As you may already know if you listened to our podcast about the Survivor: Cambodia finale, I got to experience something that very few Survivor fans ever get to do: attend the finale and live reunion show. And because I love our listeners and readers, I present to you this firsthand account of what it’s like to attend a Survivor finale, reunion, and after-party.
Getting into the Survivor finale
The first question I imagine most of you have is “How the hell did you get in?”, because that’s the question I also had before I eventually found out the answer. The studio where the finale is filmed is not very large; I’d guess it seats around 400 people. Worse still for your odds of getting in, a decent percentage of those 400 people are friends and family of the players and show staff, a few former players, some actors/actresses, and Survivor media.
So those few available seats must be a pretty hot ticket, one would think. Perhaps they are auctioned off, inciting bidding wars amongst Survivor superfans? If so, I must have high-rolled my way into the finale by shelling out some of the massive revenues brought in by the cash cow that is the Purple Rock Survivor Podcast, right?
The actual answer is that about a year ago, I saw a post on r/Survivor from someone claiming that he or she had attended the Survivor finale by signing up as a seat filler. You read that correctly. The live reunion show that tons of fans would love to watch in person is populated in part by people whose major selling point is saying, “Sure, I can sit down for three hours.”
I created an account (or two…or more) on the seat filler website, then told Emma to do the same in the hopes that at least one of us would get in to the finale. Finally, an email arrived saying that the site was accepting seat fillers. I applied immediately, and got a response saying that I’d find out in 24 hours if I was getting in or not.
A few hours later, a second email arrived from the seat filler group. They were looking for fans of the show to potentially do video segments about which player they had most wanted to be voted on to the show that season and some general thoughts on how the season had played out.
I am a person who has written multiple Survivor hype posts; I know how to sell people on my love for various players. The only question I had was whether to be honest and say I was all in for Shirin and Varner or play the odds and pick one of the final six to hype (probably Wentworth, since I’d voted for her multiple times and was loving her game).
But just a few hours later, before I had even sent in my response, yet another email arrived from the seat filler group:
We sent out an email today asking for fans who would be interested in being a part of the finale to answer some questions and submit your story to us to be submitted to producers of the show. Unfortunatley (sic) someone posted this on Reddit and we are asking whomever posted this to please remove it immediately.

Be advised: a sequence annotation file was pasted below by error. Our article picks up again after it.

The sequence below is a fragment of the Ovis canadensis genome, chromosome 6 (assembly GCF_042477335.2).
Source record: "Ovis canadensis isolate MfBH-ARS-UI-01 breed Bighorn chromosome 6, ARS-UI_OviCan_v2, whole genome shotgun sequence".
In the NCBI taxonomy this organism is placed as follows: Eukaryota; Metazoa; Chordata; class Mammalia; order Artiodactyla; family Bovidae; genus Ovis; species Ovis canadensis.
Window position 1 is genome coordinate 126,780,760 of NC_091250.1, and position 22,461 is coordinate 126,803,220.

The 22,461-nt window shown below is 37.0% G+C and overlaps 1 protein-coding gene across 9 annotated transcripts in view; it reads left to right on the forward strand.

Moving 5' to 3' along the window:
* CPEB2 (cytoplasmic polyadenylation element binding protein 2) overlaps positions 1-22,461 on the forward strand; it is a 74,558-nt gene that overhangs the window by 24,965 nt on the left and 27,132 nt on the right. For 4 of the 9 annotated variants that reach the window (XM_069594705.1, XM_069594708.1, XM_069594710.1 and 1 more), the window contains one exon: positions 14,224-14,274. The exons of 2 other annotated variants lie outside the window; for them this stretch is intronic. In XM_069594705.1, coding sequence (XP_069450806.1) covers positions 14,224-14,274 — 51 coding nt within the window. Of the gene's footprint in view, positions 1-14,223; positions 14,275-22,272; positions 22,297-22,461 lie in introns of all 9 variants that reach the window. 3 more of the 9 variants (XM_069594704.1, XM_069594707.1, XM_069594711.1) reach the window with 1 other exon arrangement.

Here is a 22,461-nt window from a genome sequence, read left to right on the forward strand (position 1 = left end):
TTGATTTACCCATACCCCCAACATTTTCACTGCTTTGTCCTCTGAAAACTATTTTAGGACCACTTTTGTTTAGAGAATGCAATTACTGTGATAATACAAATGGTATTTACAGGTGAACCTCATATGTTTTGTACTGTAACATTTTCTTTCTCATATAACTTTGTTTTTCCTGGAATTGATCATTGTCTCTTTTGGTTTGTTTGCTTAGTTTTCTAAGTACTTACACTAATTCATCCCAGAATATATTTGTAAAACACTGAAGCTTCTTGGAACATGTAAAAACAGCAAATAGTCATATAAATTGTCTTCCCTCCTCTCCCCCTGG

They ended up nixing the plan to have fans be a part of the finale. But since it was posted on Reddit, I was now likely going to be competing against a much larger pool of people for an extremely limited number of tickets. Fuck! If only the seat filler company knew that I had exactly what they needed: an ass that can fit in a seat for several hours.
Fortunately, the next email I received informed me I’d been selected as a seat filler. Not only did my wife and I get in, but Emma would be joining us. (My guess is that they ended up selecting the people who applied earliest.)
Being in the crowd
The email that I received was very clear that there were rules to this. I was there to be scenery, not to get all up in the business of the show. I had three jobs: sit, smile, and clap. Under no circumstances should I be taking pictures.
All of those were reasonable and understandable things for them to request of me. On the other hand, I will probably never get this opportunity again, so…
We were there long before the show started, so there was plenty of time to walk around and observe the crowd coming in to the finale. Yvette Nicole-Brown, star of Community and apparently a huge Survivor fan, was in the crowd. There were also several other names much more familiar to Survivor fans: Tyson, Cochran, Rob Cesternino, Josh Wigler, etc.
Eventually, we had to take our seats. That’s when the warm-up guy came out to get us hyped up. The warm-up guy serves two important functions: making corny ass jokes and telling you when to clap. My next scheme to get in to the Survivor finale will be to audition as the warm-up guy. I’ll make sure to include my ability to speak into a microphone and demand applause on my application, since those seem to be the only criteria.
From my seat, I noticed a familiar face a few feet in front of me: Danny Deitz, Terry’s son. This was exciting for two reasons: One, I support children being alive- a controversial stance, I know. Two, Danny was definitely going to be shown, so there was a chance that there might be televised proof of my Survivor: Cambodia finale attendance. My theory was correct: the show didn’t even make it to the first commercial break before they put a camera in Danny’s face.